India’s electric mobility sector is on a gentle road to recovery, post a lockdown-induced dip in sales. The world registered nearly 1.35 lakh EVs in FY21, consistent with CEEW Centre for Energy Finance’s (CEEW-CEF) electric mobility dashboard.
The updated dashboard released on Wednesday highlighted that electric vehicle (EV) registrations formed 0.88 you look after all vehicle registrations within the last fiscal year – the very best share ever achieved. The Indian automobile market has registered over 6.38 lakh EVs since 2011-12.
Uttar Pradesh, Bihar, and Karnataka were the highest three states in terms of EV sales in FY21, said Meghna Nair, analyst, CEEW-CEF. “Uttar Pradesh alone contributed 23% of the country’s sales, with 31,584 EVs sold in FY21. the highest 10 states together made 88% of all EVs sold in India. Tripura, however, leads with the very best share of EVs per 1,000 combustion engine (ICE) vehicles, with 52 EVs sold for each 1,000 ICE vehicles in FY21,” Nair said.
The mobility dashboard further indicates that two-wheeler and three-wheeler EV sales accounted for nearly 96% of the electrical mobility market in FY21. Three-wheeler EVs made up 65% of all EV registrations in FY21, having comprised 83% of the market within the year before.
Two-wheeler EVs, on the opposite hand, made up 30% of all EV registrations in FY21, previously accounting for less than 14% of the market (this includes only two-wheelers with speeds greater than or adequate to 25 km/hr). Also, the two-wheeler EV market saw a 1.6-fold increase in FY21, from 24,839 units sold in FY20 to 40,837 in FY21.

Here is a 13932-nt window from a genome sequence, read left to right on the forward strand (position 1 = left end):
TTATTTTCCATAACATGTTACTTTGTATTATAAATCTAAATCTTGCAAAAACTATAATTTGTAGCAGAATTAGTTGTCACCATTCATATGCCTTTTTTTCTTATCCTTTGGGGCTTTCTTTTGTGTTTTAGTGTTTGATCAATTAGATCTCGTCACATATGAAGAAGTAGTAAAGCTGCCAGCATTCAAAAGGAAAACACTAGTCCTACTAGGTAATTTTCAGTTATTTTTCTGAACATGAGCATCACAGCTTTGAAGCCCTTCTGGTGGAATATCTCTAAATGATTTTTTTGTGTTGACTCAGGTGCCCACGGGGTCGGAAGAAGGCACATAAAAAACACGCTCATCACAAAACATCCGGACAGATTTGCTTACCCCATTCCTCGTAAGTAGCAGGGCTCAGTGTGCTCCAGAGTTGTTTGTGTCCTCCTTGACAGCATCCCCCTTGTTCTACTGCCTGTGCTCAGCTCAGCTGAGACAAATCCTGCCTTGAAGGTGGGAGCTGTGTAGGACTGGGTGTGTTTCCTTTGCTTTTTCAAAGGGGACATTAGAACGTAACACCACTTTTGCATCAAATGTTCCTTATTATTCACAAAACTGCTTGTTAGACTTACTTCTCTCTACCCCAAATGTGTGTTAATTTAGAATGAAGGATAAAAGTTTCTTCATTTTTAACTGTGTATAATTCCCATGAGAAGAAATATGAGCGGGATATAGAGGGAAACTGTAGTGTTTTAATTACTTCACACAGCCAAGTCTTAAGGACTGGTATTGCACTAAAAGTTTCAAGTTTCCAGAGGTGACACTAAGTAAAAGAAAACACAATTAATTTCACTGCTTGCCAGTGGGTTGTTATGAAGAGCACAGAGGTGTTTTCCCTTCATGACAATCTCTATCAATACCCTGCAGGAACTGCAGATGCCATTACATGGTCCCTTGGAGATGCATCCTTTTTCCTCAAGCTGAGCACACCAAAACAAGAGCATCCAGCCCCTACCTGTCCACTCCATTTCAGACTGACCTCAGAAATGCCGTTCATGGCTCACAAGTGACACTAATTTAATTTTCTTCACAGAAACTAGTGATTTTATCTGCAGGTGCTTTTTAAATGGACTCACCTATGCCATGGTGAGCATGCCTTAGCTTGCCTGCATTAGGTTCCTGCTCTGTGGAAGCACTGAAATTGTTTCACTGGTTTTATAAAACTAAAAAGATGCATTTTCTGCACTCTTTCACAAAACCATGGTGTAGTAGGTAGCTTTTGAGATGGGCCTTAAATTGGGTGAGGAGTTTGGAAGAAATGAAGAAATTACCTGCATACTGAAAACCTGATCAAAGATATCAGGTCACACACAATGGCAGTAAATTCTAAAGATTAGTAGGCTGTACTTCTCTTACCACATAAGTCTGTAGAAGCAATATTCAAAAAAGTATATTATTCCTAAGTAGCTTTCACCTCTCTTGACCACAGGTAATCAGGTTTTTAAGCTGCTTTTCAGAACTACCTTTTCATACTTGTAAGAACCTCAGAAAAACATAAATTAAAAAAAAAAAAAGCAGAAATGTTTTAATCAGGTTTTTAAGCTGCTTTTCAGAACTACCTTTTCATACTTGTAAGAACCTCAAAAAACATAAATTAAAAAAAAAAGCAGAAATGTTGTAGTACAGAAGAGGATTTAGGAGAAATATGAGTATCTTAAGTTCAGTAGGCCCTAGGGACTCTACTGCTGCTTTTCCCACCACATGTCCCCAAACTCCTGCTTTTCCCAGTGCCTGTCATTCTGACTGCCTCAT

Further, the four-wheeler segment is predicted to grow rapidly with over 23 new electric models scheduled for launch by FY22. The dashboard also highlights that a consumer shifting from a petrol-run sedan to an electrical sedan in Delhi NCT could save nearly Rs 30,000 annually in operational expenses.
Arunabha Ghosh, CEO, CEEW, said, “Electric mobility is poised to be at the forefront of India’s green recovery. Within the coming years, the Centre and state governments got to reduce uncertainty by rolling out detailed and clear long-term policies. Further, targeted efforts are needed to unravel critical challenges like higher upfront cost of EVs, lack of end-user financing, consumer’s range anxiety, and inaccessible charging. The CEEW-CEF dashboard provides key information of over 600 public charging stations within the country.”
The mobility dashboard shows that the Faster Adoption and Manufacturing of electrical Vehicles (FAME) in India – II scheme has achieved only 4.25% of its sales targets till now. One major barrier might be that a lot of potential EV buyers are unaware of the financial incentives available to them like user subsidies and significant exemptions from road tax and registration fees.